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AFI Modeling Group

April 2016 Newsletter

AFI Modeling
Issue 1 Aquavit Goes Live

The HUBzero-based collaboration portal for the AFI project has been gradually coming on-line for the past few months.  

The portal is called Aquavit and can be found at  All AFI project team members (currently at 70) have been added to the portal and assigned to various Groups and Projects consistent with the Strategic Plan.  

After a few glitches, the portal has been integrated with Google Docs to provide collaborative editing and sharing of documents, and it has been secured with CA-signed SSL certificates.   Shibboleth Service Provider (SP) software has been installed on the server to provide Single-Sign-On (SSO) access using institutional credentials authenticated through their respective implementations of Shibboleth Identity Provider (IdP) software or through InCommon/CILogon for those institutions that are members of InCommon (currently only WVU and Marshall).


 The Workspace Tool has been implemented, providing personal containers for Linux-based application development and execution, including personal file storage with import/export capabilities, and a variety of Open Source development tools.  The Open Source GRASS GIS system has been integrated into the Workspace for the development, deployment, and sharing of GIS-based applications from within the portal.   

HUBzero Extensions (Components, Modules, and Plugins) are currently being developed to exchange data with the USGS/EPA Water Quality Portal (WQP) using the EPA’s Common Data eXchange (CDX) formats and Web Service (WS) protocols.  A first pass at a WV Water Quality Portal Component has been implemented, which includes all the USGS/EPA monitoring Stations in WV and all the Results from the USGS NWIS and EPA STORET databases for 2015. The table schema are derived from those used by the USGS/EPA WQP database, and the data was extracted from there as well. This Component also contains a REST API for web applications, and it will be made to conform with EPA's CDX.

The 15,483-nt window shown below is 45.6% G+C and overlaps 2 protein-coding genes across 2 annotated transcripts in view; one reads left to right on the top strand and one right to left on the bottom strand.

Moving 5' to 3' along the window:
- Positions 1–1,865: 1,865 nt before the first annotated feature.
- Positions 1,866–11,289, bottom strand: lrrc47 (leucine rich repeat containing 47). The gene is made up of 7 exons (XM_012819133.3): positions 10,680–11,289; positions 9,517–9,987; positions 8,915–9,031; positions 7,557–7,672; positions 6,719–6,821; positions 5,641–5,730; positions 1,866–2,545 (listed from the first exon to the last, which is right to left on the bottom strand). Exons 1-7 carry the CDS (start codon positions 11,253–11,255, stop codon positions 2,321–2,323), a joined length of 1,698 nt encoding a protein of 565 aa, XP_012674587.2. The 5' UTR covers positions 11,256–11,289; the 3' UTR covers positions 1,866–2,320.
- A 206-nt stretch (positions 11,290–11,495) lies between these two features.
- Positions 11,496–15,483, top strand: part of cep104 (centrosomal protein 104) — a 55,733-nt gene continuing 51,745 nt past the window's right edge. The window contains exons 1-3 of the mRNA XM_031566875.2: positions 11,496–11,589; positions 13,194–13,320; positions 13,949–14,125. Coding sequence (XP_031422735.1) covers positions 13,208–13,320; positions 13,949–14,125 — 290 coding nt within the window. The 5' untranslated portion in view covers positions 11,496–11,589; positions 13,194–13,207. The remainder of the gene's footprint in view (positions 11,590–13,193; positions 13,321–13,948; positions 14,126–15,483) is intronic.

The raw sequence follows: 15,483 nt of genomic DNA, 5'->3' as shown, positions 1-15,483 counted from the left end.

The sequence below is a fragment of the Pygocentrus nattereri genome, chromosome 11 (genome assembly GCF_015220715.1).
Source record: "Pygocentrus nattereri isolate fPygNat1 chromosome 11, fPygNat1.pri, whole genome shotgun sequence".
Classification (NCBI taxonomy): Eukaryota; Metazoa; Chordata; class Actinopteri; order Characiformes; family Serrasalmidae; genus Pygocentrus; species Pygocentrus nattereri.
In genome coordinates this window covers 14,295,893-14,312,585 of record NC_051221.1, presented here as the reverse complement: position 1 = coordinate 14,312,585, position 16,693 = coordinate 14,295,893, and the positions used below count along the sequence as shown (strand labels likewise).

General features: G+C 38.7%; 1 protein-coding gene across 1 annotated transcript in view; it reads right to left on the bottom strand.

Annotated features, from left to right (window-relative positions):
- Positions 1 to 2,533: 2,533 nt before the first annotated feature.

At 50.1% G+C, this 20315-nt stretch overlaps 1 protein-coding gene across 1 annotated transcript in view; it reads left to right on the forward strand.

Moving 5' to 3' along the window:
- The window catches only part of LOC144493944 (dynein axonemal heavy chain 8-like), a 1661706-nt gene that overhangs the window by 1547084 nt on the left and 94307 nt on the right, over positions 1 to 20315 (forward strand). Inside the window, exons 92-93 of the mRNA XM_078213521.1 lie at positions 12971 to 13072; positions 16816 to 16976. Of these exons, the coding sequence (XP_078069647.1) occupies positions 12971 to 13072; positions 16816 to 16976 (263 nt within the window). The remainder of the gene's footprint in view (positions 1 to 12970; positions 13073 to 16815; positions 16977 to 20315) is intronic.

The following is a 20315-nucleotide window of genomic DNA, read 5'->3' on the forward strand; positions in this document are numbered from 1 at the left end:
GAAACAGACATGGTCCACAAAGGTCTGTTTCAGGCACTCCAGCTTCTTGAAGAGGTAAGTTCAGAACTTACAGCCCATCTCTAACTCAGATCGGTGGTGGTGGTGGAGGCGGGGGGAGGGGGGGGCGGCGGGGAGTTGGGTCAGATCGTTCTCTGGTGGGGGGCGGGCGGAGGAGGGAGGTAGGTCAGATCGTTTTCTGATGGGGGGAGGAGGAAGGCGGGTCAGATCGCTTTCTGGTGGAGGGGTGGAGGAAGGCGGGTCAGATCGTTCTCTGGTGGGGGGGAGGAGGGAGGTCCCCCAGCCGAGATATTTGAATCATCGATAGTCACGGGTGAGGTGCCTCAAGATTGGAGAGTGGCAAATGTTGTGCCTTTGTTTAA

Other Extensions are being developed to facilitate project management in a manner consistent with NSF EPSCoR’s planning and reporting procedures that have been adopted for this project.  To facilitate regular (weekly) project reporting, Activities from the AFI Strategic Plan have been added to the three AFI projects (Detection, Complexity, and Modeling) as special ToDo items within each project.  These are now accessible (for those assigned responsibility) by adding the My Project Assignments Module to their Aquavit Dashboard. Comments to these special ToDo items (which are marked as Milestones internally) are being used to gather regular updates to these Activities. A web report has also been created to view these update summaries across the AFI project. This report can be accessed via a link at the bottom of the activities list in the My Project Assignments Module or a 15-day report can be accessed directly at  See additional reporting options in the My Project Assignments Module.  This will all eventually get integrated into a more comprehensive Project Management Component.

A physical server has been ordered from Dell to replace the VM currently being used to host Aquavit.  This is being done in preparation for the portal’s anticipated growth and planned migration to a Science DMZ currently being established at Marshall (under an NSF CC*DNI grant award) to house the HPC cluster (Big Green), a Globus-enabled Data Transfer Node (DTN), various data-intensive laboratory instruments on campus, and the Visualization Lab – with low-friction access to the Wide Area Network (WAN) and Internet2.



Fish Habitat Decision Support Tool

In early March, Dr. [[Collaborator(Todd Petty)]] gave a webinar on the Fish Habitat Decision Support Tool, which is developed by Downstream Strategies, an environmental consulting firm, with support from the North Atlantic Landscape Conservation Cooperative, US Fish and Wildlife Service, and Atlantic Coastal Fish Habitat Partnership.  Dr. Petty is the project's Principal Investigator and professor of Aquatic Science at West Virginia University.  He provided an overview of how to use the tool to identify restoration projects that are most likely to benefit brook trout and associated species in the context of land-use and climate change.

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